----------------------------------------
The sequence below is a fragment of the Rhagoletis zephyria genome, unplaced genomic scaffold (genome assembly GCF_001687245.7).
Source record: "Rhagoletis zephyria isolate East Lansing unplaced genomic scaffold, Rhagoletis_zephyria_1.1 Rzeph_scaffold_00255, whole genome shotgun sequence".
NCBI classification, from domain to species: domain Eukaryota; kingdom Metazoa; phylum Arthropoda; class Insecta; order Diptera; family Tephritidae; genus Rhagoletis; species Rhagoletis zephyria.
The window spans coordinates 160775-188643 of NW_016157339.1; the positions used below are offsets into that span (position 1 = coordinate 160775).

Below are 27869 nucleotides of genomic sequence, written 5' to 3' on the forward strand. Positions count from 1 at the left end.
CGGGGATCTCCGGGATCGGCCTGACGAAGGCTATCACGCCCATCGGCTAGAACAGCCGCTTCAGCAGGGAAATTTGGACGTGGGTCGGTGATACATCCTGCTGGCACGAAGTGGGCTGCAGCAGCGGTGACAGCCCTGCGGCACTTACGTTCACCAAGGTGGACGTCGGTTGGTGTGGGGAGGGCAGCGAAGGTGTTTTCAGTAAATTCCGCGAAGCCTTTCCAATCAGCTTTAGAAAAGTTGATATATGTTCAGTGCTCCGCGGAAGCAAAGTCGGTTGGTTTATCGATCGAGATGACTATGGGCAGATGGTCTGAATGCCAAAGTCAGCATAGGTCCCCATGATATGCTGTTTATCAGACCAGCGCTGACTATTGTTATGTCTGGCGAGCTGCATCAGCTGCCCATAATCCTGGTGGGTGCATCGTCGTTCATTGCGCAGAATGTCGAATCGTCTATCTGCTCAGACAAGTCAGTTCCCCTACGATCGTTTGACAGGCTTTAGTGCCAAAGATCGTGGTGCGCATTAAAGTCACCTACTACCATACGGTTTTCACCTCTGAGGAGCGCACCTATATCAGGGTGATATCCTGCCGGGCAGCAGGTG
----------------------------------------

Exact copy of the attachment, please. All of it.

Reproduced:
The sequence below is a fragment of the Rhagoletis zephyria genome, unplaced genomic scaffold (genome assembly GCF_001687245.7).
Source record: "Rhagoletis zephyria isolate East Lansing unplaced genomic scaffold, Rhagoletis_zephyria_1.1 Rzeph_scaffold_00255, whole genome shotgun sequence".
NCBI classification, from domain to species: domain Eukaryota; kingdom Metazoa; phylum Arthropoda; class Insecta; order Diptera; family Tephritidae; genus Rhagoletis; species Rhagoletis zephyria.
The window spans coordinates 160775-188643 of NW_016157339.1; the positions used below are offsets into that span (position 1 = coordinate 160775).

Below are 27869 nucleotides of genomic sequence, written 5' to 3' on the forward strand. Positions count from 1 at the left end.
CGGGGATCTCCGGGATCGGCCTGACGAAGGCTATCACGCCCATCGGCTAGAACAGCCGCTTCAGCAGGGAAATTTGGACGTGGGTCGGTGATACATCCTGCTGGCACGAAGTGGGCTGCAGCAGCGGTGACAGCCCTGCGGCACTTACGTTCACCAAGGTGGACGTCGGTTGGTGTGGGGAGGGCAGCGAAGGTGTTTTCAGTAAATTCCGCGAAGCCTTTCCAATCAGCTTTAGAAAAGTTGATATATGTTCAGTGCTCCGCGGAAGCAAAGTCGGTTGGTTTATCGATCGAGATGACTATGGGCAGATGGTCTGAATGCCAAAGTCAGCATAGGTCCCCATGATATGCTGTTTATCAGACCAGCGCTGACTATTGTTATGTCTGGCGAGCTGCATCAGCTGCCCATAATCCTGGTGGGTGCATCGTCGTTCATTGCGCAGAATGTCGAATCGTCTATCTGCTCAGACAAGTCAGTTCCCCTACGATCGTTTGACAGGCTTTAGTGCCAAAGATCGTGGTGCGCATTAAAGTCACCTACTACCATACGGTTTTCACCTCTGAGGAGCGCACCTATATCAGGGTGATATCCTGCCGGGCAGCAGGTG